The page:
The Town of Sylvan Lake is extending Festival Street onto 50A Ave., and developing an outdoor event space for the area, made possible in part with support from a federal grant.
The $556,194 federal investment will allow additional space and improved functionality to bring new attractions to the downtown core and enable year-round events to support local businesses, shared a Town of Sylvan Lake Jan. 28 news release.
“Business resiliency and recovery after COVID is a major priority across all levels of government. Our intention with the development of this space is to leverage our current and future events to support our downtown shopping area and encourage investment in the community,” shared Town of Sylvan Lake Mayor Megan Hanson.
The federal funding is provided through the Canada Community Revitalization Fund that the town applied for, shared the news release. It is administered in Alberta by Prairies Economic Development Canada.
The funding will be received in alignment with project spending, with the town submitting project receipts for reimbursement, said Jared Waldo, town communications officer.
Construction is expected to start this spring.
The project to extend the look and feel of Festival Street (50A St.) to 50A Ave. will aim at upgrading roadways and sidewalks, directing event traffic onto 50 St. past shops and restaurants, creating and sustaining jobs, and increasing paid parking revenue, among others, shared the release.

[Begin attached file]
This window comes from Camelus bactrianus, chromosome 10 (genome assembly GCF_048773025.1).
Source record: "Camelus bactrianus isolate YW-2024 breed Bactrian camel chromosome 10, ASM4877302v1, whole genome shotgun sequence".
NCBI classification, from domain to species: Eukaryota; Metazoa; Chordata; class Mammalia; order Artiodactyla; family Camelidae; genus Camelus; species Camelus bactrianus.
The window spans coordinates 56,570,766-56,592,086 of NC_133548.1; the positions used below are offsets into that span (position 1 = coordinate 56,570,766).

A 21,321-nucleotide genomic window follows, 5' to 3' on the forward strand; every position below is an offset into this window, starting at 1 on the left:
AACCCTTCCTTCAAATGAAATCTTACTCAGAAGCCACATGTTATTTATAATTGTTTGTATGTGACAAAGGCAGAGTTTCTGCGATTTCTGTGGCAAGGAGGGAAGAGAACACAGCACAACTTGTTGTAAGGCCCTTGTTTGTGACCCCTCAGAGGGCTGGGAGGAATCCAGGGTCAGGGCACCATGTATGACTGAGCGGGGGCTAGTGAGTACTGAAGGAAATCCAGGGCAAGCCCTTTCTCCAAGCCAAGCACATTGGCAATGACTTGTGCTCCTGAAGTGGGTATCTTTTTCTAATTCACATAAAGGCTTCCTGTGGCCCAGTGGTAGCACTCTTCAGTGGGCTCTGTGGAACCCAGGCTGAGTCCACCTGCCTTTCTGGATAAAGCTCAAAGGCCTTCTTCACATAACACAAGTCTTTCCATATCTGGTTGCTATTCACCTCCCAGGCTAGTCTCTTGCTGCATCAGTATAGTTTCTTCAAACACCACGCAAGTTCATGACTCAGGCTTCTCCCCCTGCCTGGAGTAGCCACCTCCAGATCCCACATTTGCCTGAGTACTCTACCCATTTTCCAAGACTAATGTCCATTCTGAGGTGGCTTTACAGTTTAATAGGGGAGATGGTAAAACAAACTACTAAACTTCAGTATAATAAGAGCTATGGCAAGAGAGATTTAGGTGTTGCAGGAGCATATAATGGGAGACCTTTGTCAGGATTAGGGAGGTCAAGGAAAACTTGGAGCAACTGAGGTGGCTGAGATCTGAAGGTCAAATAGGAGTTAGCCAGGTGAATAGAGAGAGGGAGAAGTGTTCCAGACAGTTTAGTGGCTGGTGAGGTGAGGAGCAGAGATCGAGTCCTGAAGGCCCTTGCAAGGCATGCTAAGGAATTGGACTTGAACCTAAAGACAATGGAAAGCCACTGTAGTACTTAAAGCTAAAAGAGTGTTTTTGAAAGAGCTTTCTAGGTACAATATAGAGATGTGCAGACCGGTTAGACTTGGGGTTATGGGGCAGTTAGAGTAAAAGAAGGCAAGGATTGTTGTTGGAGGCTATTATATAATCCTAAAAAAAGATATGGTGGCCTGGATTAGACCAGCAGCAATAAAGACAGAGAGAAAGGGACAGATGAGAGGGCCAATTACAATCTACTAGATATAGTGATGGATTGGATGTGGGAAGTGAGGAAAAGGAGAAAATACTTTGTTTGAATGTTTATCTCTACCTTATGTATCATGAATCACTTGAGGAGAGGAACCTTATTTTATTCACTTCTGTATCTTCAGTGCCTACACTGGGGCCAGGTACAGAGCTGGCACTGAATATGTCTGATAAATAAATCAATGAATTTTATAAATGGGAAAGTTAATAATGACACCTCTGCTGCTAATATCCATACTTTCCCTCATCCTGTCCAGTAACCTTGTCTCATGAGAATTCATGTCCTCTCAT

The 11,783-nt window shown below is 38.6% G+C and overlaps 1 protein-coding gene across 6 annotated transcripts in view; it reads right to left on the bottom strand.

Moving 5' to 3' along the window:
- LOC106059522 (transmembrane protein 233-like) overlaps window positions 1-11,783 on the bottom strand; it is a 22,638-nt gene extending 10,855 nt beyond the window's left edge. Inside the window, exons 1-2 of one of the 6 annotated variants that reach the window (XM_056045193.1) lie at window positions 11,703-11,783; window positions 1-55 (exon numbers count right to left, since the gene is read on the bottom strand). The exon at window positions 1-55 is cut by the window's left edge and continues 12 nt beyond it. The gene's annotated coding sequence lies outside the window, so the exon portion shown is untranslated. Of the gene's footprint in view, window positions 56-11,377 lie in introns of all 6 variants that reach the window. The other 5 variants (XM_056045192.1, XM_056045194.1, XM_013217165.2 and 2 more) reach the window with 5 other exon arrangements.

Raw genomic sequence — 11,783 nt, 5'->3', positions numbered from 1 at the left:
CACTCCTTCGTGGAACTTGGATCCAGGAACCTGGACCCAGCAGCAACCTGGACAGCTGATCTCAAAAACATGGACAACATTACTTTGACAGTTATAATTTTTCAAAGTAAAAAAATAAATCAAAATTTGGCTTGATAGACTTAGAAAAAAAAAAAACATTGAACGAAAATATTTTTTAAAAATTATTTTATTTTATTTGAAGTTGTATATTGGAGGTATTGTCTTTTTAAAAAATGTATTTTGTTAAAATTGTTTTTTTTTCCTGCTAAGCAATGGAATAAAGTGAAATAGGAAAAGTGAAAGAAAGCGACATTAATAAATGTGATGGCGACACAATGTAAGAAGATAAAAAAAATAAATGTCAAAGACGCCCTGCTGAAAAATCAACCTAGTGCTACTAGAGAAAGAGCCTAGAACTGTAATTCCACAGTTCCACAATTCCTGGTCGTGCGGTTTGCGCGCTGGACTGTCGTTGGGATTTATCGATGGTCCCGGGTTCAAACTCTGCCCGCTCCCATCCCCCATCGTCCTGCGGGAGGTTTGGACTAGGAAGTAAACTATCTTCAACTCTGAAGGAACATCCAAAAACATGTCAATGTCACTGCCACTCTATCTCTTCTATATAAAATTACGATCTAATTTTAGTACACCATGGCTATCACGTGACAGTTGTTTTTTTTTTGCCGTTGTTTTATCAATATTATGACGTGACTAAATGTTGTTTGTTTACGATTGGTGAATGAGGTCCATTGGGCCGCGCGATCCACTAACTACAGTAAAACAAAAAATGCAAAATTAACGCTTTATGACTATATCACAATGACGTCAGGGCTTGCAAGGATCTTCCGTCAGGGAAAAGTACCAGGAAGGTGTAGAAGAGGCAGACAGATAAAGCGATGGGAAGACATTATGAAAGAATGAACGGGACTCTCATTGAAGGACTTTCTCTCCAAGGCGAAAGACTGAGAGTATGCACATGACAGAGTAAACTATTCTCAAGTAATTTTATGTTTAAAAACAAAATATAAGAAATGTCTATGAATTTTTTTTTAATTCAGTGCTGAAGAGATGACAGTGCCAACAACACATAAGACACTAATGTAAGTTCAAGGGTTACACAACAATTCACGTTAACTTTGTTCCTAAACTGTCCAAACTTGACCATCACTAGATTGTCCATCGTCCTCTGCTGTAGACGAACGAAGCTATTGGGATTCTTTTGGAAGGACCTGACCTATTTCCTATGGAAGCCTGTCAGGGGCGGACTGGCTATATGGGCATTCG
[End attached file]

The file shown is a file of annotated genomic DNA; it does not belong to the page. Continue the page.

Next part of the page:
“Main streets and downtowns are at the heart of communities across Alberta, bringing people together, supporting countless small businesses and offering memorable touristic experiences. Today’s investment provides a strong foundation for Sylvan Lake’s post-pandemic recovery by creating a vibrant space for residents and visitors to gather for future community events and activities, including the celebration of Indigenous culture,” Randy Boissonnault, Minister of Tourism and Associate Minister of Finance.
The CCRF assists non-profit organizations, municipalities, community groups, and Indigenous communities across Canada to build and improve community infrastructure projects and help rebound from the pandemic. It is a two-year, $500 million national infrastructure program to revitalize communities across Canada.